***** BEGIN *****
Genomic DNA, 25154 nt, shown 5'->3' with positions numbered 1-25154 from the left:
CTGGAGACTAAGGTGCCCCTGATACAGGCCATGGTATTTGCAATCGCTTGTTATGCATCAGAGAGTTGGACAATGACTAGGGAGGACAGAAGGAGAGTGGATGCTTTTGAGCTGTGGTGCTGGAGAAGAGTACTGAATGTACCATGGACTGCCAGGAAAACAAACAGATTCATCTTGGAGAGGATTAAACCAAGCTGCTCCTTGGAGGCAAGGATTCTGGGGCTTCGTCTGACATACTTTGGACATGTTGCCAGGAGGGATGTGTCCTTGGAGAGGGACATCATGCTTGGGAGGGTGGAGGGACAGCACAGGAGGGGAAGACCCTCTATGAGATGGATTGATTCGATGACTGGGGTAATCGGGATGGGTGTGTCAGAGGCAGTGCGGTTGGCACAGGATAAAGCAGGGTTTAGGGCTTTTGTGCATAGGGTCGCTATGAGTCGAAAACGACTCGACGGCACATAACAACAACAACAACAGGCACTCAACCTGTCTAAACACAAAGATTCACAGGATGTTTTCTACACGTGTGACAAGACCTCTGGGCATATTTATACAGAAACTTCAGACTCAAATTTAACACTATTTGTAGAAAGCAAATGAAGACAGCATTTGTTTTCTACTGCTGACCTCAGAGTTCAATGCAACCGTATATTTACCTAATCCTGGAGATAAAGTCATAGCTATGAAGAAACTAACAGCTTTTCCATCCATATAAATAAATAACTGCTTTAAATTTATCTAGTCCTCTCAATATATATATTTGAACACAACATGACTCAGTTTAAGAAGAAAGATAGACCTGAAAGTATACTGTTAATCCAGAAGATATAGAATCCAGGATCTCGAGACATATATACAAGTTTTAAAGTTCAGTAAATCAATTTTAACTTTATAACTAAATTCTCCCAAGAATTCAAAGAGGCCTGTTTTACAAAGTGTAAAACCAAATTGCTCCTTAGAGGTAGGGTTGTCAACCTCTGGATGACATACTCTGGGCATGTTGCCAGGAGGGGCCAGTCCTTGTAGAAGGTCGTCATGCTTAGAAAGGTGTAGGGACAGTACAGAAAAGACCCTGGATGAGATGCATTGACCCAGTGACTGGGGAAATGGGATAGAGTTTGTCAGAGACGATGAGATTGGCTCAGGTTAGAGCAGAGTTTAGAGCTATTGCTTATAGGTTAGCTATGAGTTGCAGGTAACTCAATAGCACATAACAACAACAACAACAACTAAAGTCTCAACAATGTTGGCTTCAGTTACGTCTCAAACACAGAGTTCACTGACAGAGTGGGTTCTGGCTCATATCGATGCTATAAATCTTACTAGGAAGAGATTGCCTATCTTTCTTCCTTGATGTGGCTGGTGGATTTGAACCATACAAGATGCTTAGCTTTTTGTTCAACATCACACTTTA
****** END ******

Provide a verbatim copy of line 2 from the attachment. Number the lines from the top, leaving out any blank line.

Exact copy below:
CTGGAGACTAAGGTGCCCCTGATACAGGCCATGGTATTTGCAATCGCTTGTTATGCATCAGAGAGTTGGACAATGACTAGGGAGGACAGAAGGAGAGTGGATGCTTTTGAGCTGTGGTGCTGGAGAAGAGTACTGAATGTACCATGGACTGCCAGGAAAACAAACAGATTCATCTTGGAGAGGATTAAACCAAGCTGCTCCTTGGAGGCAAGGATTCTGGGGCTTCGTCTGACATACTTTGGACATGTTGCCAGGAGGGATGTGTCCTTGGAGAGGGACATCATGCTTGGGAGGGTGGAGGGACAGCACAGGAGGGGAAGACCCTCTATGAGATGGATTGATTCGATGACTGGGGTAATCGGGATGGGTGTGTCAGAGGCAGTGCGGTTGGCACAGGATAAAGCAGGGTTTAGGGCTTTTGTGCATAGGGTCGCTATGAGTCGAAAACGACTCGACGGCACATAACAACAACAACAACAGGCACTCAACCTGTCTAAACACAAAGATTCACAGGATGTTTTCTACACGTGTGACAAGACCTCTGGGCATATTTATACAGAAACTTCAGACTCAAATTTAACACTATTTGTAGAAAGCAAATGAAGACAGCATTTGTTTTCTACTGCTGACCTCAGAGTTCAATGCAACCGTATATTTACCTAATCCTGGAGATAAAGTCATAGCTATGAAGAAACTAACAGCTTTTCCATCCATATAAATAAATAACTGCTTTAAATTTATCTAGTCCTCTCAATATATATATTTGAACACAACATGACTCAGTTTAAGAAGAAAGATAGACCTGAAAGTATACTGTTAATCCAGAAGATATAGAATCCAGGATCTCGAGACATATATACAAGTTTTAAAGTTCAGTAAATCAATTTTAACTTTATAACTAAATTCTCCCAAGAATTCAAAGAGGCCTGTTTTACAAAGTGTAAAACCAAATTGCTCCTTAGAGGTAGGGTTGTCAACCTCTGGATGACATACTCTGGGCATGTTGCCAGGAGGGGCCAGTCCTTGTAGAAGGTCGTCATGCTTAGAAAGGTGTAGGGACAGTACAGAAAAGACCCTGGATGAGATGCATTGACCCAGTGACTGGGGAAATGGGATAGAGTTTGTCAGAGACGATGAGATTGGCTCAGGTTAGAGCAGAGTTTAGAGCTATTGCTTATAGGTTAGCTATGAGTTGCAGGTAACTCAATAGCACATAACAACAACAACAACAACTAAAGTCTCAACAATGTTGGCTTCAGTTACGTCTCAAACACAGAGTTCACTGACAGAGTGGGTTCTGGCTCATATCGATGCTATAAATCTTACTAGGAAGAGATTGCCTATCTTTCTTCCTTGATGTGGCTGGTGGATTTGAACCATACAAGATGCTTAGCTTTTTGTTCAACATCACACTTTA